Nigeria, others to boost global fish revenue by $32bn

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There are indications that Nigeria and others urgently need to implement transformational changes in fishery management and governance to shore up annual fishery production by 16.5 million tonnes and annual revenues from fishing by $32 billion, a report from the Federal Ministry of Agriculture and Rural Development (FMARD) has revealed.

The FMARD report, cited by this newspaper, was mailed to the agric ministry by the United Nations (UN) Food and Agriculture Organisation (FAO).

It indicated that rebuilding of overfished stocks in Africa as a continent urgently needed to be reviewed with Nigeria expected to play a leading role because of its aquatic territorial ambience.

Particularly, the report explained that overfishing and uneven implementation of international instruments for sustainable fisheries had been a cause of concern for FAO, stressing that urgent implementation of transformational change in fishery would have a positive economic impact on Nigeria and other economies in the continent.

It stated that one third of the world’s marine fish stocks were overfished today, compared to only 10 per cent in 1974.
The report notes that despite some recent improvements in fishery management and stock status in developed countries, the proportion of stocks fished within biologically sustainable levels had decreased significantly in developing countries.

Moreover, some 30 per cent of countries still have a low or medium implementation record of the key international instruments combating illegal, unreported and unregulated fishing and 20 per cent of countries have a low or medium implementation record of the key instruments to promote access of small-scale fishers to productive resources, services and markets.

“All countries need to urgently implement transformational changes in fishery management and governance. This would also have a positive economic impact; overall, rebuilding overfished stocks could increase annual fishery production by 16.5 million tonnes and annual revenues from fishing by $32 billion,” the report stated.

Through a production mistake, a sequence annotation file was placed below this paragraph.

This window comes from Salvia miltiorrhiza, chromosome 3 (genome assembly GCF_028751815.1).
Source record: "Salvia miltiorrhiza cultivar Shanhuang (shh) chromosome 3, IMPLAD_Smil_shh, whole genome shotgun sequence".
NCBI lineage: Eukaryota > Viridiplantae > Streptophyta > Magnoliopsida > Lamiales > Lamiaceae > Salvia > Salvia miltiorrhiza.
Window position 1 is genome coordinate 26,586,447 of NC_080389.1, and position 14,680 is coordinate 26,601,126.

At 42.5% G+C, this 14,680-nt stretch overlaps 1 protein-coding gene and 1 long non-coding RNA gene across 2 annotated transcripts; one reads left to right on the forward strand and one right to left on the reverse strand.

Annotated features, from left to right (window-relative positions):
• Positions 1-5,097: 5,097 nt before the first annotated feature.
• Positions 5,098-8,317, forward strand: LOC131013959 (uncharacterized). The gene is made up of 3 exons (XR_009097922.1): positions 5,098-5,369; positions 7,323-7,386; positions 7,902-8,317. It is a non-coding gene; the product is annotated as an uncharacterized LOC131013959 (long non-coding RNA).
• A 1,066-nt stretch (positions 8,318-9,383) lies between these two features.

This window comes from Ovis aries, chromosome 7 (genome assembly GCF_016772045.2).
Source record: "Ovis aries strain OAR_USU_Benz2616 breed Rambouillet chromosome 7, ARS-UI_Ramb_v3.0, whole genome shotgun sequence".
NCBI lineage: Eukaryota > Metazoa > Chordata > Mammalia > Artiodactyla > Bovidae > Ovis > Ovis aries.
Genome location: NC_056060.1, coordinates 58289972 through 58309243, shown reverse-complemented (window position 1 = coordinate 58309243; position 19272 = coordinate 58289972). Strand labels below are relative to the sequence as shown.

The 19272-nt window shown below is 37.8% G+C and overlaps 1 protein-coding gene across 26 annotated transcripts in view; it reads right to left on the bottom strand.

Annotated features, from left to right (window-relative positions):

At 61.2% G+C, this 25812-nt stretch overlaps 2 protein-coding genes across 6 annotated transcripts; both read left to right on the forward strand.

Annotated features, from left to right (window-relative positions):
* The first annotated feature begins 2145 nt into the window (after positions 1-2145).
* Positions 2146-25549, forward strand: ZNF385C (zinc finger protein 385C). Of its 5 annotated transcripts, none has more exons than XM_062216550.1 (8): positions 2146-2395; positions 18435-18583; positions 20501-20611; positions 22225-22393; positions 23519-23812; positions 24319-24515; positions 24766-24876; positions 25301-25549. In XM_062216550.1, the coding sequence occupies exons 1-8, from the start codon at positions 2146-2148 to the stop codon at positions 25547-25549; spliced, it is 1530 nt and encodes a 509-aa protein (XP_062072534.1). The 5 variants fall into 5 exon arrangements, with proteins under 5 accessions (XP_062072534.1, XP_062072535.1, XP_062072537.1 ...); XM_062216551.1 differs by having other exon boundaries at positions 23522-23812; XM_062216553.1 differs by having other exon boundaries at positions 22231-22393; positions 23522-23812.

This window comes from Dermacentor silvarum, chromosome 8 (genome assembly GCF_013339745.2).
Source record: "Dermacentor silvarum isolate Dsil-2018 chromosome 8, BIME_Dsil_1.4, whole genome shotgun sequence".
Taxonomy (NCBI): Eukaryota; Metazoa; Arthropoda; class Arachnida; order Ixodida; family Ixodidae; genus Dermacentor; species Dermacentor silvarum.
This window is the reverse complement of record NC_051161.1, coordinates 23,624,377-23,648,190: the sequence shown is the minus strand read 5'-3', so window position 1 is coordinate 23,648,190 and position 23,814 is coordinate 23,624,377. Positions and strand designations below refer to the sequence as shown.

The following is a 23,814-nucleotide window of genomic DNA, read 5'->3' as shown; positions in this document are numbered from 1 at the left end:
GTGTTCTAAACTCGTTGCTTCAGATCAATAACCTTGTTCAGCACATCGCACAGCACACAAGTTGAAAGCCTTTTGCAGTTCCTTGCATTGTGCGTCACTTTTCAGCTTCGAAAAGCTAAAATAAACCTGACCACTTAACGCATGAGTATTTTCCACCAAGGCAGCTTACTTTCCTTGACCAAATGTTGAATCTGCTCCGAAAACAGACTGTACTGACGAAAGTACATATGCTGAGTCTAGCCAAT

However, the report also explained that foreign fishing vessels, many from China, prowl the waters off West Africa every day, thereby threatening the region’s economy.

It explained that they capture millions of fish – catches that hitherto used to go to local boats. The fish are then shipped to China, Europe and the United States, satisfying a global demand for seafood and fuelling a multi-billion dollar industry.

“The foreign vessels make life hard for West African fishermen. Foreign trawlers from Asia and Europe have cost West Africa’s economy 300,000 jobs and $2 billion in income,” according to the report.

Recently, the Nigerian Navy (NN) traced Chinese vessels as most culpable in the Nigeria’s loss of about $70 million annually to illegal unreported and unregulated fishing in the nation’s territorial waters.

Addressing students of the United States War College on a study tour to, the Navy said crude oil theft, illegal bunkering and other sea crime had been the problems confronting the force within the country’s maritime environment.

The Chief Staff Officer of the Command, Rear Admiral Oladele Daji, and some other principal officers received the students, numbering about nine, at the Western Naval Command Apapa.

According to the brief handed out to the students, the Nigerian Navy said that most culpable in the illegal and unreported fishing within the country’s territorial waters, were Chinese vessels, which stray into the area to fish illegally.

He stated that this illegal fishing along the nation’s territorial waters has caused the economy severe loss costing about $70 million annually and 300,000 jobs, including damage to Nigeria’s fish populations.


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